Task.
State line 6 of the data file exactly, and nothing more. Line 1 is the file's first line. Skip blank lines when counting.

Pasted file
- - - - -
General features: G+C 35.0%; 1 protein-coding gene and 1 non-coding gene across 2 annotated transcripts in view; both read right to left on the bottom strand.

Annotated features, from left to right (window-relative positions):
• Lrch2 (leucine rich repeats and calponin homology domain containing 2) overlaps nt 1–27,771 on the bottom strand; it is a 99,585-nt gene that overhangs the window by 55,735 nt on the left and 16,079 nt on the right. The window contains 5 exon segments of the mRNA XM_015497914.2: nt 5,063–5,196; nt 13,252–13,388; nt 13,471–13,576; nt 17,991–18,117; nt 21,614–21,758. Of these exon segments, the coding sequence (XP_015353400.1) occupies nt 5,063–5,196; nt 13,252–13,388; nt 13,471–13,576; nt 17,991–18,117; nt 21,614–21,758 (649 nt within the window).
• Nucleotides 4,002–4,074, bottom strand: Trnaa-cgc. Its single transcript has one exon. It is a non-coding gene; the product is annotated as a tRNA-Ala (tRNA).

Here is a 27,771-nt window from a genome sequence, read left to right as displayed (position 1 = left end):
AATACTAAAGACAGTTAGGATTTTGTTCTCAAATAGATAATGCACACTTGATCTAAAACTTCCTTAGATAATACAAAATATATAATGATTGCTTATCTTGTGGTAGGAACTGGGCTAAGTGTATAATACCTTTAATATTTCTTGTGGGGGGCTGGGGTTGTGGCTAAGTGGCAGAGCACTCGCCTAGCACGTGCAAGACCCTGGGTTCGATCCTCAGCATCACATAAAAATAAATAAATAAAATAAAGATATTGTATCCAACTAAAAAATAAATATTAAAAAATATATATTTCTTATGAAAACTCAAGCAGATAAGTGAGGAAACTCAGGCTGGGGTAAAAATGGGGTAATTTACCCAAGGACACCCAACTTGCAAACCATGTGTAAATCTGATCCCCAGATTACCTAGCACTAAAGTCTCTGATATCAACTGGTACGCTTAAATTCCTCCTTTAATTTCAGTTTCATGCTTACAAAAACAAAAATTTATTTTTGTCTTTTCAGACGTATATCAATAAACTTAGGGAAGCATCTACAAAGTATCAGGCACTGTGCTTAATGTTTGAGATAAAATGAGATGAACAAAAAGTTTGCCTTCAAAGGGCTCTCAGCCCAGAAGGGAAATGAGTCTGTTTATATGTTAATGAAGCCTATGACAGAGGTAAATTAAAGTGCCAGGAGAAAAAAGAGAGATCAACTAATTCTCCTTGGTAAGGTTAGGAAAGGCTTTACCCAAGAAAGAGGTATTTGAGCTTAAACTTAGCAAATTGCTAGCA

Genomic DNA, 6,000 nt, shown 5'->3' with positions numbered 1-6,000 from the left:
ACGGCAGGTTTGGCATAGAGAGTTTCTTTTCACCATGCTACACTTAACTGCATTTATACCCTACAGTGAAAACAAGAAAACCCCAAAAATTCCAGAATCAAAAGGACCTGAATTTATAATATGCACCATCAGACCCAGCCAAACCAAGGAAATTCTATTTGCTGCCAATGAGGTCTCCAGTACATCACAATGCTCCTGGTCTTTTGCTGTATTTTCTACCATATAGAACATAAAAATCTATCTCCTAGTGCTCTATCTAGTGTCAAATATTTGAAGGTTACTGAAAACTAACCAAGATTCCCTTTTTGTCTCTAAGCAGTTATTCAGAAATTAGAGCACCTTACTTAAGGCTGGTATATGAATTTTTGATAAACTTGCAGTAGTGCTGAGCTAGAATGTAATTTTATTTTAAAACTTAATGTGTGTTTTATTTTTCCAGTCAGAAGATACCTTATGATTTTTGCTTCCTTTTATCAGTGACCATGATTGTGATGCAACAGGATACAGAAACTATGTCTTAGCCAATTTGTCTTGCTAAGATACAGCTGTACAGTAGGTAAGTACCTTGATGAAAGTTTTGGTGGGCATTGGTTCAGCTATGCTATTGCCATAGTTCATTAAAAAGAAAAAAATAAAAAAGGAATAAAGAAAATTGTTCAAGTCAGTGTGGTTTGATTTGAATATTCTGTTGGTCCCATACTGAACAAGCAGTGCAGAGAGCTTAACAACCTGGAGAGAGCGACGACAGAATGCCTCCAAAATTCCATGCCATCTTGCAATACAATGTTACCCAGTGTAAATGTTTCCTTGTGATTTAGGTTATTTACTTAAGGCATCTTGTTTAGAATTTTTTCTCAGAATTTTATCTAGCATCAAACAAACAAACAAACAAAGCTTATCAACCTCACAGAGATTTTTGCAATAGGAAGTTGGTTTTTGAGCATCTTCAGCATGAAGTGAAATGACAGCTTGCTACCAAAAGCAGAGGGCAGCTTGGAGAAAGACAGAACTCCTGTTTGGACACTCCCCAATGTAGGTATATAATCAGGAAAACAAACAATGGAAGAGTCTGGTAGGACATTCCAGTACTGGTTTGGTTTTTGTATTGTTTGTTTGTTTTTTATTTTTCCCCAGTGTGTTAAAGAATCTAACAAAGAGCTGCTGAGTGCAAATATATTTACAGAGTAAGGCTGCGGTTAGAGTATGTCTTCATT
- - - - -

AATACTAAAGACAGTTAGGATTTTGTTCTCAAATAGATAATGCACACTTGATCTAAAACTTCCTTAGATAATACAAAATATATAATGATTGCTTATCTTGTGGTAGGAACTGGGCTAAGTGTATAATACCTTTAATATTTCTTGTGGGGGGCTGGGGTTGTGGCTAAGTGGCAGAGCACTCGCCTAGCACGTGCAAGACCCTGGGTTCGATCCTCAGCATCACATAAAAATAAATAAATAAAATAAAGATATTGTATCCAACTAAAAAATAAATATTAAAAAATATATATTTCTTATGAAAACTCAAGCAGATAAGTGAGGAAACTCAGGCTGGGGTAAAAATGGGGTAATTTACCCAAGGACACCCAACTTGCAAACCATGTGTAAATCTGATCCCCAGATTACCTAGCACTAAAGTCTCTGATATCAACTGGTACGCTTAAATTCCTCCTTTAATTTCAGTTTCATGCTTACAAAAACAAAAATTTATTTTTGTCTTTTCAGACGTATATCAATAAACTTAGGGAAGCATCTACAAAGTATCAGGCACTGTGCTTAATGTTTGAGATAAAATGAGATGAACAAAAAGTTTGCCTTCAAAGGGCTCTCAGCCCAGAAGGGAAATGAGTCTGTTTATATGTTAATGAAGCCTATGACAGAGGTAAATTAAAGTGCCAGGAGAAAAAAGAGAGATCAACTAATTCTCCTTGGTAAGGTTAGGAAAGGCTTTACCCAAGAAAGAGGTATTTGAGCTTAAACTTAGCAAATTGCTAGCA